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With all of the protests that have erupted since President Donald Trump’s inauguration, it can be hard to keep track of when and where the next big rally is. But a new site is offering an easy way to stay up on things.
Launched on Sunday, NextProtest.com provides the time, place and topic of a handful of upcoming progressive protests in New York City. For instance, on Thursday, the page listed an LGBT solidarity rally scheduled for Feb. 4 and a “Not My President” gathering on Feb. 20.
“The whole idea is giving voice to the majority that oppose the Trump administration’s degradation of our American values: equality, human rights, freedom and tolerance,” co-founder Liza Conrad told The Huffington Post. “We want to make it easy for people who share our values to do something ― and protesting is a very clear, physical way to show the power of our voices.”
The site, which is updated daily, only serves New York City for now, but the founders plan to expand it soon to other cities. To select the events, the founders scour activists’ websites and social media pages, only selecting protests that are “large, have a clear agenda, and address timely progressive issues,” Conrad said.
The site comes at a time when almost half of liberal Democrats say they intend to become more politically active, according to a recent Washington Post poll. But with so many rallies and protests happening in the past two weeks alone ― from millions protesting in Women’s Marches worldwide to thousands rallying against the Muslim ban in cities across the U.S. ― first-time activists may feel overwhelmed.
“We’re in uncharted waters, and for a lot of people who have not been politically active, they don’t really know where to begin,” Conrad said. “But to be successful, we need everyone to stand up ― so we made a simple, easy way for people to find out where the next protest is.”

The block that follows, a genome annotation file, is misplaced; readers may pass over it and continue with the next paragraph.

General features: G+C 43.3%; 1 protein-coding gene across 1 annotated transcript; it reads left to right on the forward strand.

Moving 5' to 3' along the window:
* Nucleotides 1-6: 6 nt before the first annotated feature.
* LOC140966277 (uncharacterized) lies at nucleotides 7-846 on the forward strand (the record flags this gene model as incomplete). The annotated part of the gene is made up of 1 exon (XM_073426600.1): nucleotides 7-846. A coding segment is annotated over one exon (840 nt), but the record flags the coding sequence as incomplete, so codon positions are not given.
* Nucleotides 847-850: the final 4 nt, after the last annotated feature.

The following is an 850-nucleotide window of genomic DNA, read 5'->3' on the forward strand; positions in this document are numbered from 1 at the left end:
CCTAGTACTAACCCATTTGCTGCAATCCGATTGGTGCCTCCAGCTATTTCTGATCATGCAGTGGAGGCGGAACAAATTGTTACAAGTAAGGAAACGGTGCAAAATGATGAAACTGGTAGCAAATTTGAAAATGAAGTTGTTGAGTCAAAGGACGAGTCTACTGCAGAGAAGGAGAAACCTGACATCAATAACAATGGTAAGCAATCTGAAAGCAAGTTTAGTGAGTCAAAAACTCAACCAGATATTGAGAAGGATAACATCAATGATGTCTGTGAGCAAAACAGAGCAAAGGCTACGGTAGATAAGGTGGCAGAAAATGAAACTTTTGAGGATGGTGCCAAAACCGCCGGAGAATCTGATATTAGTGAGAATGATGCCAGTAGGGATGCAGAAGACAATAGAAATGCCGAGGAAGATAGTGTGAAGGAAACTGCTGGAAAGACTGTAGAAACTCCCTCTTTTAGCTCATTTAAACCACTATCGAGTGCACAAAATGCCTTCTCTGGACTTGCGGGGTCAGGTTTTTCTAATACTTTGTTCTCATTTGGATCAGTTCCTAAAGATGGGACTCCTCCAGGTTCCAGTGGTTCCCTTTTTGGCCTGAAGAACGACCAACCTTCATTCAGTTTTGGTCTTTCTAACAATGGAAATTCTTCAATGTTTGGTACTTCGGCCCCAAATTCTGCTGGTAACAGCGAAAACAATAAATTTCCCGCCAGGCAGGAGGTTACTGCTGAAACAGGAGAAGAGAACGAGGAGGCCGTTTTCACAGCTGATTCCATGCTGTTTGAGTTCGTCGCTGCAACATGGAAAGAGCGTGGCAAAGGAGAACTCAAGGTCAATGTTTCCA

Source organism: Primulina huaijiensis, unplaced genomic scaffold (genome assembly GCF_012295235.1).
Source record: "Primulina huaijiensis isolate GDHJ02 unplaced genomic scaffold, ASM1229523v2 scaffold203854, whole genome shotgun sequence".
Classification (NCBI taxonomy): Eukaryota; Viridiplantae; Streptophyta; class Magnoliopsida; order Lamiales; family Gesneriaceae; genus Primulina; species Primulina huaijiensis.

NextProtest.com is intentionally minimalist, listing only the location, date and time of gatherings, and linking out to original social media posts or pages with more information. It also has an email sign-up feature, but it isn’t up and running yet.
Other sites, such as Take Action NYC, also provide lists of upcoming protests, but their info tends to be longer and more comprehensive. Groups like the Women’s March, Black Lives Matter and The New York Immigration Coalition post regularly about upcoming rallies on social media, but often tailored to the specific issues the groups focus on. Given the multitude of progressive gatherings happening in New York at any given moment, Conrad said NextProtest.com is focusing on only the “largest and broadest” events for now.
“This is going to be a very long fight,” Conrad said. “And the reason we lose can’t be because there’s a lack of information, or a problem with dissemination.”
At the bottom of the sparse website, the famous words of Elie Wiesel ring out: “The opposite of love is not hate, it’s indifference.”
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